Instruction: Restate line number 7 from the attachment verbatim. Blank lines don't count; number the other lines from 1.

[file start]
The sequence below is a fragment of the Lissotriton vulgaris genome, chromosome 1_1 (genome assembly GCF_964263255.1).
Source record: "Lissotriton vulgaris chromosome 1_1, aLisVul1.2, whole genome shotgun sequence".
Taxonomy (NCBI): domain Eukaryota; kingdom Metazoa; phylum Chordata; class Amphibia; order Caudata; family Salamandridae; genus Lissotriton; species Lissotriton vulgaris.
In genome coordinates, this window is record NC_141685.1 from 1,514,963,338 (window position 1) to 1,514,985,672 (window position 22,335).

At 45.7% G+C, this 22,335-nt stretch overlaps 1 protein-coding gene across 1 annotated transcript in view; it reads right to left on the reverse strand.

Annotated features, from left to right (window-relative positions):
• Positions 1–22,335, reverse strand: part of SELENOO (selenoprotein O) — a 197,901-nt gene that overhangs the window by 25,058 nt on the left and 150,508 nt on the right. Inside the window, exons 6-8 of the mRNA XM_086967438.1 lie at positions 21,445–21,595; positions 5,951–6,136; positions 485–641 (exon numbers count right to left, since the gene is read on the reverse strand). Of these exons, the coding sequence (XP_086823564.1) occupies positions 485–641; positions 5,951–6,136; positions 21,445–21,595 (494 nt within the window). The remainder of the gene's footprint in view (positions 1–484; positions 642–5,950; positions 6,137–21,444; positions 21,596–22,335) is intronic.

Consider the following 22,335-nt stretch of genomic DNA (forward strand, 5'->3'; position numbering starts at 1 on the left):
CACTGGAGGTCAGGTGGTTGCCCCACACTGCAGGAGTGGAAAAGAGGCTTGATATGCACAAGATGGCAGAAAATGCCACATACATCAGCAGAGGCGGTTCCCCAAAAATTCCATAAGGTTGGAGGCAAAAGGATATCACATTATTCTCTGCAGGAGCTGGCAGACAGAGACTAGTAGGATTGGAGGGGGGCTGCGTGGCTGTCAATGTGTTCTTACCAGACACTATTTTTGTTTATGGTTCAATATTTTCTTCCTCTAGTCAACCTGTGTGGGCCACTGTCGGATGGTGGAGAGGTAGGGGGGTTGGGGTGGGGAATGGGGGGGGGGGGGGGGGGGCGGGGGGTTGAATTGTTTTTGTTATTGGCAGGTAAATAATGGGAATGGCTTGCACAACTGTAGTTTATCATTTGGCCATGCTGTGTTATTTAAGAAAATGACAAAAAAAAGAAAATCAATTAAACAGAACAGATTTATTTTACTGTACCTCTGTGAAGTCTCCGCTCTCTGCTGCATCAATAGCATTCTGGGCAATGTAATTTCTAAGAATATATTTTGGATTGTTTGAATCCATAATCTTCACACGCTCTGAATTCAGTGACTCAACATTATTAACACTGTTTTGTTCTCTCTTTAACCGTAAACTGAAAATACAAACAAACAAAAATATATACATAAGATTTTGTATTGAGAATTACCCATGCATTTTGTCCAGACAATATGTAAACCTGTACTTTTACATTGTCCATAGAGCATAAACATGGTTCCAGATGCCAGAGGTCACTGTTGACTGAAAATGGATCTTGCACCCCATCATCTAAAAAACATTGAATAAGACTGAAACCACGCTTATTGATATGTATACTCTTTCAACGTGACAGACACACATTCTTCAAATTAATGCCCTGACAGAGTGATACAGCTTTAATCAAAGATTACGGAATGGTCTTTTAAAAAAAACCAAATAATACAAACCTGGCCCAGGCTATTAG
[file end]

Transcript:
• Positions 1–22,335, reverse strand: part of SELENOO (selenoprotein O) — a 197,901-nt gene that overhangs the window by 25,058 nt on the left and 150,508 nt on the right. Inside the window, exons 6-8 of the mRNA XM_086967438.1 lie at positions 21,445–21,595; positions 5,951–6,136; positions 485–641 (exon numbers count right to left, since the gene is read on the reverse strand). Of these exons, the coding sequence (XP_086823564.1) occupies positions 485–641; positions 5,951–6,136; positions 21,445–21,595 (494 nt within the window). The remainder of the gene's footprint in view (positions 1–484; positions 642–5,950; positions 6,137–21,444; positions 21,596–22,335) is intronic.